I read that article. That's the problem with blogs. They are some very, very good bloggers who can handle their own. But when you open a link, you never know what the person's credentials are. My personal favorite in the blog you're talking about was the Central Division being a "cake walk." The bottom line is I have a very, very, very difficult job and not everybody can do it. At least that's what I tell my wife.
Well, the Blues have his rights for four years, so under your scenario, that would be a three-year contract. To me, a bridge deal is one or two years, but I don't think it really matters. If he signs a three-year deal, both sides are going to want to get the money closer to where they want it. Whereas with a bridge deal, the Blues might pay a little more knowing that it's not long-term and they have a way out soon if Pietrangelo doesn't live up to expectations. Pietrangelo might alter his thinking too with a shorter-term deal, knowing that if he performs he's going to cash in. If they don't do the eight-year deal, I would expect a one- or two-year deal.
I don't think you can say that. After the Prez Trophy team, the Blues had 103 pts, 98, 99, 99 before the lockout. You're still talking about a roster with Pronger, MacInnis, Tkachuk, Weight, Demitra, etc. I know there was some injuries in there, and some playoff failure, but those were good teams. I like this current Blues team, but they've still got something to prove ... at least to me.
I scanned the Forbes article this morning about the Devils, who reportedly owe the NHL $25 million. Everyone was familiar with the Devils' financial problems, so it wasn't a surprise. But yeah, that's unfortunate that finally the Phoenix situation is solved and now this. What blows me away is that a franchise with deep financial problems is able to even sign a player like Kovalchuk to a $100 million deal. At least he "retired," eh?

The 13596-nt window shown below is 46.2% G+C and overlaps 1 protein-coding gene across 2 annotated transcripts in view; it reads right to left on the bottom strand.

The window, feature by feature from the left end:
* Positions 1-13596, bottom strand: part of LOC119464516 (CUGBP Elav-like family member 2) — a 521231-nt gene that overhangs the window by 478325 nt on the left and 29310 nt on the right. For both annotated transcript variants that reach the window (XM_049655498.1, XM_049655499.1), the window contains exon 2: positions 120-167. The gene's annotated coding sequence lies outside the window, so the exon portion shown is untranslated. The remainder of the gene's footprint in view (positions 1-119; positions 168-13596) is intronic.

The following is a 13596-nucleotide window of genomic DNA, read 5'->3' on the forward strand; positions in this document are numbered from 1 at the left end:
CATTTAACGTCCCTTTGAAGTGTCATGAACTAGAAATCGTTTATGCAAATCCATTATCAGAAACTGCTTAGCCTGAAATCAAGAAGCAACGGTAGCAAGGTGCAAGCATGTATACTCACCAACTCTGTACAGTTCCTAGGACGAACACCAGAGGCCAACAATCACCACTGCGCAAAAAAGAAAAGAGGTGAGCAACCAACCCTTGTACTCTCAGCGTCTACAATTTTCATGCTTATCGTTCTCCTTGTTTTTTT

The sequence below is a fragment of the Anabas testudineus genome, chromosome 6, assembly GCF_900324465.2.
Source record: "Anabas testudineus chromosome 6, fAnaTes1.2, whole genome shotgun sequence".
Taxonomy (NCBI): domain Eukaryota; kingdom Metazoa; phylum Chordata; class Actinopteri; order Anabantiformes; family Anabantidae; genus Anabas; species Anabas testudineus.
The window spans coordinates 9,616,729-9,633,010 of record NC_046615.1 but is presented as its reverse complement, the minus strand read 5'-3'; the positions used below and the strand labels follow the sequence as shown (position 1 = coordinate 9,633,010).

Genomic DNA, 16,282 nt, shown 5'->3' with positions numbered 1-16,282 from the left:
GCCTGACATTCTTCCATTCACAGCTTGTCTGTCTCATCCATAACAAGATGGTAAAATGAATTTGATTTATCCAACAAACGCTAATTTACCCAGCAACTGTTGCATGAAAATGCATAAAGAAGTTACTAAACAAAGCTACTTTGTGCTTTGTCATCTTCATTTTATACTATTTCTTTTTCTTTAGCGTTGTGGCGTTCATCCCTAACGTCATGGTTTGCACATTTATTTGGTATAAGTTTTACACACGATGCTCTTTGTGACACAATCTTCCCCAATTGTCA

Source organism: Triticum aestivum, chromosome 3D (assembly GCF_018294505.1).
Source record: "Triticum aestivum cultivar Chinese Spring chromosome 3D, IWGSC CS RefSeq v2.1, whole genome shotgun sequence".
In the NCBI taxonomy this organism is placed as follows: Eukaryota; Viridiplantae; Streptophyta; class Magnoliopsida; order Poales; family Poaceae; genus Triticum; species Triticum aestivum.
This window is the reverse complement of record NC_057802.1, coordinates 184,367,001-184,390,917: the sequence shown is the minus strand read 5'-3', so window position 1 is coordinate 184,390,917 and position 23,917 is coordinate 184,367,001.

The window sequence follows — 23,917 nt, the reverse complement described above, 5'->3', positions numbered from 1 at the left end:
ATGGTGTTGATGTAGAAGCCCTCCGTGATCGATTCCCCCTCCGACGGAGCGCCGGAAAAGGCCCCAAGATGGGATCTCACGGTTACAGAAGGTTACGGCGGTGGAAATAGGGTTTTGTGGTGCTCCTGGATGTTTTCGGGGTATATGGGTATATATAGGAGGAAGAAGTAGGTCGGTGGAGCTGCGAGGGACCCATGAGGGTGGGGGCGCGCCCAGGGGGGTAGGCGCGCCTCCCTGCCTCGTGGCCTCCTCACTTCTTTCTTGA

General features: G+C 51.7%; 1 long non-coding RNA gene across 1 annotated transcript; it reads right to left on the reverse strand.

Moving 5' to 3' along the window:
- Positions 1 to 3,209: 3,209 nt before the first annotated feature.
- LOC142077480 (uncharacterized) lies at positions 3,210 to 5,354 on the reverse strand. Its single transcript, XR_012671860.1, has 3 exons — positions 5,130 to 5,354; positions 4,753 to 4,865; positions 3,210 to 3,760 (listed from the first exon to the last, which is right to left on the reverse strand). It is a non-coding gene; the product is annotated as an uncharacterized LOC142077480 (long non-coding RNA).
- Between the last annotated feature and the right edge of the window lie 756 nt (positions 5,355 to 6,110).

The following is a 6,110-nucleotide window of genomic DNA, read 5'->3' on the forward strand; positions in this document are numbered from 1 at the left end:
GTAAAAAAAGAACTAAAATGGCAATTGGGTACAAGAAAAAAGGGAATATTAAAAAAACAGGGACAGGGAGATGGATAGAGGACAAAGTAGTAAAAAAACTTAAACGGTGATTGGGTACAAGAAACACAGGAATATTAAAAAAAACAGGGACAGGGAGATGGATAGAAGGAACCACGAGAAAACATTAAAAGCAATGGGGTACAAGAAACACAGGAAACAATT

In the "old" Central," I would go with Nashville. If you're including the "new" Central teams, I would say Colorado.
Toughest as in physical? Who can beat each other up? If that's the question, I think there's some tough teams in both conferences, so it's hard to pick one over the other. I would probably agree that on a nightly basis, as far as constant forechecking and banging, the West has more teams that play that style. I also would agree, and this might not have been your question, but the West to me is tougher because of the travel. Some of that will be offset this year with every team playing at every building.
No telling as far as stats. But I think he'll be a good player who stays within himself and continues to improve as a two-way player. Obviously folks are interested to see if the chemistry between he and Berglund at the World Championships can translate with the Blues. Hitch said recently that he believes Paajarvi is a player who's ready to start taking his career seriously. I don't think he meant that as a knock on Paajarvi, that he's been lolly-gagging, but at 22 or 23 is when young players realize the opportunity that they have in front of them.
A playmaker ... the Blues' top two center (Backes and Berglund) are guys who drive to the net and shoot the puck. Roy is a guy with some vision. He can hold on to the puck, hold on, hold on, draw the defender to him and make a play. That's why Hitch plans to play him with Stewart. He wants to create some space for Stewart and then put the puck on his stick. The Blues' system isn't going to change per se - they're still going to funnel the puck to the net. But Roy gives them a look that they didn't have.
Buying out a contract is like giving money away, paying a player to leave. So to me, that hurts a club with, as you say, financial constraints. The key is not getting yourself into those contracts and I think Armstrong has done a very good job of avoiding them.
Can I still build around Datsyuk? Haha. How about Tavares? Or how about one of the guys in Edmonton? Hall? I might go with Eberle myself.
Stillman is involved to a degree, but from what I gather, it's not so much giving his evaluation on players. It's more asking Armstrong why he thinking the way he is, or what his plan is, what his goals are? From the conversations I've had, Tom likes to understand the logic behind things. He will be the first one to tell you that he's not beating down Armstrong's door with trade proposals.